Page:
As a cyclist, what is most important to you, your pride and joy, what you most cherish in your sport? No, not your overpriced bike. It’s your legs!

Your legs are by far the most important elements so you need to treat them as such. You need to get them strong and able, training will naturally do that, then you need to keep them sleek and sophisticated. That is where the shaving comes in.

If you are riding a bike and have hairy legs you should quite simply be ashamed of yourself. Not only does it look hugely untidy, there is also the issue of hygiene in the case of cuts and grazes should you fall off. You can’t clean a wound when it’s hairier than Austin Powers’ chest, then there is the question of getting massages. What kind of self-respecting person really wants to apply their hands and expertise to hairy oily legs???

These may all be a little obvious to you, so let’s now move onto science. Yes, hairy legs can also hold you back aerodynamically, it’s a fact!

So from a hygiene to aesthetic to common sense and even to a geek level, you simply cannot cycle in any way, shape or form with hairy legs.

It’s shave time!

Legend has it that male cyclists actually pioneered the art of shaving one’s legs. Yup, long before women strutted out into the world in dresses that scandalously rode above the knee, reflecting sunshine and looks of astonishment from their smooth legs, men were already familiar with the silky soft feel of lower limbs.

So if you are feeling this could jeopardize the old man card, us guys put leg shaving on the map. But enough with the history lesson, it’s back to what we do know for sure, you need to shave your legs.

How does a first timer of male dexterity do such a thing though? Well if you are in for a penny, you are in for a pound so let’s not cut any corners here in our quest for the quintessential leg shave.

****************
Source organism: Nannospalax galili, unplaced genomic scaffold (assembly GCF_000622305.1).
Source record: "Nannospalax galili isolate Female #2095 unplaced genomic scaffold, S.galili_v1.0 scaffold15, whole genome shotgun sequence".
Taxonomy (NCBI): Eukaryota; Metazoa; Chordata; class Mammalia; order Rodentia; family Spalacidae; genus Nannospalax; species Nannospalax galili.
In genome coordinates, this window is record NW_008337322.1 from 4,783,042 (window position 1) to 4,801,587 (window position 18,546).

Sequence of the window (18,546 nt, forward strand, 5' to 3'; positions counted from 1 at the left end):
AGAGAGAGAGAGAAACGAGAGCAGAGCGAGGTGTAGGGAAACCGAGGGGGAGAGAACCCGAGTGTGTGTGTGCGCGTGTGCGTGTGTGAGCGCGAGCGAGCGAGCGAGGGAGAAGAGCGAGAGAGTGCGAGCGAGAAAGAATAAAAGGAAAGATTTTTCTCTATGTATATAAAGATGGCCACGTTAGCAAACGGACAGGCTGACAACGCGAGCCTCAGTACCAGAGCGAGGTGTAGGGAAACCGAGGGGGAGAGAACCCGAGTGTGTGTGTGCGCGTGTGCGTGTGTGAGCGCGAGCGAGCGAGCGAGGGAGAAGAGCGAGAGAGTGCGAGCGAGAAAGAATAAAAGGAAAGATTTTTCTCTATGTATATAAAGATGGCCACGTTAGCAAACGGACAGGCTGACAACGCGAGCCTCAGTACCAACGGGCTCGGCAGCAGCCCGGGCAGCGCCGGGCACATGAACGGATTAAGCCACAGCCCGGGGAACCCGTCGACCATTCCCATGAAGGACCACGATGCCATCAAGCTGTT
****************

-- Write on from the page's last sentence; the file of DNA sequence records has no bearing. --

1: Run a bath, get in and relax

This is probably a good time to point out that none of these steps are negotiable. We are going to do it right first up, then you can personalize the ritual as you see fit.

So get cozy in a warm bath, accept you are going to be in there for a while, and become one with the process.

2: Soak and lather

The legs need some initial soak time, to get warm, the hair to get soft and your pores to open. You then, like with an ordinary shave, need to get to the lathering with the shaving cream/gel.

This naturally helps the blade glide over the legs, plus helps you keep track of what you have and haven't shaved.

3: Start confidently from the ankles up

Without pressing too hard on the skin, get cracking from the ankles up on some of the easier areas. The outer side of the shin and general calf region is a good start.

Once you see that first bare section, you know there is now no turning back so at this stage you will start to feel a bit better about all of this if your were a touch nervous.

4: Short and careful wins the race

You don’t need to go with long strokes or anything too drawn out, you are eliminating hair here, so do it in the most comfortable way while causing the least amount of harm to yourself.

Your knee area is going to give you some trouble, but you are in a nice bath without a worry in the world, so take your time.

5: Finishing up

All done on the shaving, you bid farewell to the bath and move onto drying, go with a soft pat down with the towel. Your skin has just gone through a bit of stress so you don’t want to create any further irritation by wiping the water away too vigorously.

Like I said at the beginning, we aren’t cutting any corners here so finish off with a liberal moisturizing of the legs from top to toe.

Not so bad right?

From this position you can just maintain the sleek look with the odd razor session from time to time. You will now really look the part among your fellow lycra clad cyclists, with your bulging cycling muscles proudly displayed on training rides, in the spinning studio, on race day, or coffee shops. Wherever you cyclists go.

Your P.B awaits from here.